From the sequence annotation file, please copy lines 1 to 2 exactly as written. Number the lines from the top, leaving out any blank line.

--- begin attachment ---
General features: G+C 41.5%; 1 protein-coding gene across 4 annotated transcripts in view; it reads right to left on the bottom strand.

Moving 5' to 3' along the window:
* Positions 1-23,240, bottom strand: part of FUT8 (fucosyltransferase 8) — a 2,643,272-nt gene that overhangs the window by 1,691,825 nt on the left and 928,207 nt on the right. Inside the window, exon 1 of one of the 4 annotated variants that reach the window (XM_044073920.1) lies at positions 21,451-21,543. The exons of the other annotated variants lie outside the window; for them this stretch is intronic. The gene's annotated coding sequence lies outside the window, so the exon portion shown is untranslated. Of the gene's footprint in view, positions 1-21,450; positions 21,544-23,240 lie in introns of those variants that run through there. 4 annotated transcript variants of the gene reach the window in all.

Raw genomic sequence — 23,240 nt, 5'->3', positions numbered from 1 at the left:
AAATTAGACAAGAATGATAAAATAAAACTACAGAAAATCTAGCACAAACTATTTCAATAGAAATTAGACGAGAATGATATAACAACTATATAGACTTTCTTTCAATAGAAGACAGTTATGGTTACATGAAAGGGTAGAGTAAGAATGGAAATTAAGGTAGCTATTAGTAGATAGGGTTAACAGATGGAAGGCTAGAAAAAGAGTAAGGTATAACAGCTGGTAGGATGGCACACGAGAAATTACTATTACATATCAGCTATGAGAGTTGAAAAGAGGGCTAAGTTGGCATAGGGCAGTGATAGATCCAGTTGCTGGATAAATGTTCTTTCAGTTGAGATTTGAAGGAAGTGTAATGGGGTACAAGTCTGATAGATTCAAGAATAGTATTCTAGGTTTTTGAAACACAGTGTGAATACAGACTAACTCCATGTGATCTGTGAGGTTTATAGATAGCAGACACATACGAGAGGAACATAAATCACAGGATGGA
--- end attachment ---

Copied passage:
General features: G+C 41.5%; 1 protein-coding gene across 4 annotated transcripts in view; it reads right to left on the bottom strand.

Moving 5' to 3' along the window: